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HFHR comments on all-postal presidential election bill

Possible non-compliance with the principle of universal, secret and personal ballot, the undermined role of the State Electoral Commission (SEC) and numerous inaccuracies and gaps leading to, among other things, inability to specify detailed rules of voting, are among the objections raised by the Helsinki Foundation for Human Rights in its comments to the bill introducing universal postal voting in the presidential election.

In its legal opinion sent to the Senate of the Republic of Poland, the Foundation draws attention to several issues such as the fact that the bill has been adopted during an ongoing election process, which runs against the basic principles of electoral lawmaking. Also, the Foundation stresses that the bill marginalises the role of the SEC and the very legislator by transferring the powers to determine the key aspects of election law to the Minister of State Assets.

In the HFHR’s opinion, the hasty processing of the bill will lead to many doubts regarding the interpretation of the new law in the course of its application. At the moment, the bill provides no clear answer to the question what to do with the electoral envelopes that have not been delivered to precinct electoral commissions by 8 pm on the polling day.

“The bill contains two contradictory provisions in this respect. One of them shows that these cards should be delivered to the branch of the National Electoral Office and the other provides that they should be delivered to the municipal precinct election commissions by a certain time”, notes Marcin Wolny from the HFHR legal team.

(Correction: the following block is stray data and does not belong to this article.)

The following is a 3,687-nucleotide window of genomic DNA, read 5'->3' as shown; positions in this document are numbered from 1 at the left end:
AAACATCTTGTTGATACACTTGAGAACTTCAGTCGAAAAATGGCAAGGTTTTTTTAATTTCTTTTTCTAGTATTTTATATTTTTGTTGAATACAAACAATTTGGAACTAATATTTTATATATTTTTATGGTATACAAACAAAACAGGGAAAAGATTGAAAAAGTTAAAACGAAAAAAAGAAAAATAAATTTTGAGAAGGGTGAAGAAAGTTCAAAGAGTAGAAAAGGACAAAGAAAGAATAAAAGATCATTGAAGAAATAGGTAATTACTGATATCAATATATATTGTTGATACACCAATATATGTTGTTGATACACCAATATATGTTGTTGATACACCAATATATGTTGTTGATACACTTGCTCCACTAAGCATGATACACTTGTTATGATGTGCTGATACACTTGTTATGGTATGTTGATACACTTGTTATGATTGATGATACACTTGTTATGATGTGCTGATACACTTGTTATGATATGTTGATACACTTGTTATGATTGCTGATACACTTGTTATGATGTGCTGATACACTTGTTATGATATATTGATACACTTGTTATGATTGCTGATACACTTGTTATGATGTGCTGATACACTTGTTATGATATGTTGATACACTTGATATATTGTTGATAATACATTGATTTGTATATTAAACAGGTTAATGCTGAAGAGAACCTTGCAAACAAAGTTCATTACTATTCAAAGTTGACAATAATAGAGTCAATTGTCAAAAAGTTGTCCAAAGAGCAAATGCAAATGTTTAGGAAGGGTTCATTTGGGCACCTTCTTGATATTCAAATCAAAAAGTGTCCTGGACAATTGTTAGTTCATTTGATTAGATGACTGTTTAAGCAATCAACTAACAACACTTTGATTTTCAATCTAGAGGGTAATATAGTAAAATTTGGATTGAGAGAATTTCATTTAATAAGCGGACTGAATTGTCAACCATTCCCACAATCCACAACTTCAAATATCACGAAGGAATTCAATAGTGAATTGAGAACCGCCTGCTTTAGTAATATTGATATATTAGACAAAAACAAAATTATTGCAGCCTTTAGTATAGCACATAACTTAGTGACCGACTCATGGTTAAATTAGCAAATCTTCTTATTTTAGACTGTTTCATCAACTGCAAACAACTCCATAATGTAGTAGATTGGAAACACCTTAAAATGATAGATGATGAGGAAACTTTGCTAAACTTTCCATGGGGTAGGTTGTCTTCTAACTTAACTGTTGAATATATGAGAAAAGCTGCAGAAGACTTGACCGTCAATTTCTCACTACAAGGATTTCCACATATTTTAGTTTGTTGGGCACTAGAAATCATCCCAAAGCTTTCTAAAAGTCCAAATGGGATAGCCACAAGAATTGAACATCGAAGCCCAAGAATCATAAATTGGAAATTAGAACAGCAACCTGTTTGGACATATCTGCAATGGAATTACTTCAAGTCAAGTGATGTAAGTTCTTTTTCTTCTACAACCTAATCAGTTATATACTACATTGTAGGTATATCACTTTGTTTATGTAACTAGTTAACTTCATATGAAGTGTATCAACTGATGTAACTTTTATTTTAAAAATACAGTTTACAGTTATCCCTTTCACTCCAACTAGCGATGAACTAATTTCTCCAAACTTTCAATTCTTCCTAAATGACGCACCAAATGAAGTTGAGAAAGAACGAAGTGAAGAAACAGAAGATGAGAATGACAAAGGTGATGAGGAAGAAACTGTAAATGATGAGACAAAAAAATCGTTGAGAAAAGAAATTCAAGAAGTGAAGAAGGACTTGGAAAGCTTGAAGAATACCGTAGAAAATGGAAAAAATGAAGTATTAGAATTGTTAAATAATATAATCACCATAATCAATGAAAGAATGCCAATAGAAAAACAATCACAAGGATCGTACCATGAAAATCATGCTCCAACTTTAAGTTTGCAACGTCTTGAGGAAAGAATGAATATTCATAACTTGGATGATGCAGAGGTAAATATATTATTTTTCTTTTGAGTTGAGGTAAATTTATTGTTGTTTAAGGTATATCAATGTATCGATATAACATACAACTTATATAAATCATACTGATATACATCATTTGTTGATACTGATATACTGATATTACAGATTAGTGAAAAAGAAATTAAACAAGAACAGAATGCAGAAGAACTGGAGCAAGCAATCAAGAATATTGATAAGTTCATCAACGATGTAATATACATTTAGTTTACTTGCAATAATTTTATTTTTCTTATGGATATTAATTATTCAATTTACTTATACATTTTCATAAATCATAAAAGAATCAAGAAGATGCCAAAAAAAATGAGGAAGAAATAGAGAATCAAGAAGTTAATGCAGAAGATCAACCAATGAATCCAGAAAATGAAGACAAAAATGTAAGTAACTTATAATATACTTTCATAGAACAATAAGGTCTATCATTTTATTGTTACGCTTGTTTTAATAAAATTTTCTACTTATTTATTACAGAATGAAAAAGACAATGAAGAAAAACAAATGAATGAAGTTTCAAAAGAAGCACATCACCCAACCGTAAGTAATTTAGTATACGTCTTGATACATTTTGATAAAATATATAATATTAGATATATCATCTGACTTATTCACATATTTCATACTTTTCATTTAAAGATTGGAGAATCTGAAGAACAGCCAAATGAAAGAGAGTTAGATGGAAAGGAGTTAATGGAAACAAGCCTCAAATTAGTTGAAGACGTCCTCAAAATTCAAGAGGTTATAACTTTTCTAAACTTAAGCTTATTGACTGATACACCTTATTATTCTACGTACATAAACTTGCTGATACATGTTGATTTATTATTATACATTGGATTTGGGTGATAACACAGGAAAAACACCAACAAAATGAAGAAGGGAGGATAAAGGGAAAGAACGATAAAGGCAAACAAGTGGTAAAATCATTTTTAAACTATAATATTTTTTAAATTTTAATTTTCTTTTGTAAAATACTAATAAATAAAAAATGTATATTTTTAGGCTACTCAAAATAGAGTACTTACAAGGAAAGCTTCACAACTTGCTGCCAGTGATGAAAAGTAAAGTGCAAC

Moreover, the manner of delivering electoral packages adopted by the legislator does not ensure that they will reach authorised addressees.

“No one can guarantee that an electoral package thrown over a fence or stuck in a door will be received by an eligible voter, At the same time, a statement attached to the package may be filled with data available in open public registers. This is a direct threat to the fairness of these elections”, warns Marcin Wolny.

The same doubts arise about the process of adding a voter to the electoral roll. Hundreds of thousands of voters who do not stay at their place of residence and will not be able to collect their electoral package will lose the opportunity to vote due to a brief period of one day, to join the electoral roll.

“The situation will be even worse for Polish citizens staying abroad. The act will deprive them of the opportunity to take part in the voting”, says an HFHR lawyer.

The HFHR’s opinion also points out the manner of allocating members to municipal precinct electoral commissions. The solution adopted by the legislator leads to a situation where electoral commissions, each comprising of only 45 persons, may be responsible for organising elections in cities with over one hundred thousand residents.

“We are concerned that they will be physically unable to put envelopes with ballot cards to the ballot box in a legally compliant way”, adds Mr Wolny.

The Foundation further expressed doubts whether the process of postal voting would involve sufficient precautions to protect the health of persons distributing election packages, voters and members of precinct electoral commissions.

“A single misstep is all it takes to waste the social effort put so far into mitigating the effects of the pandemic”, Marcin Wolny notes.


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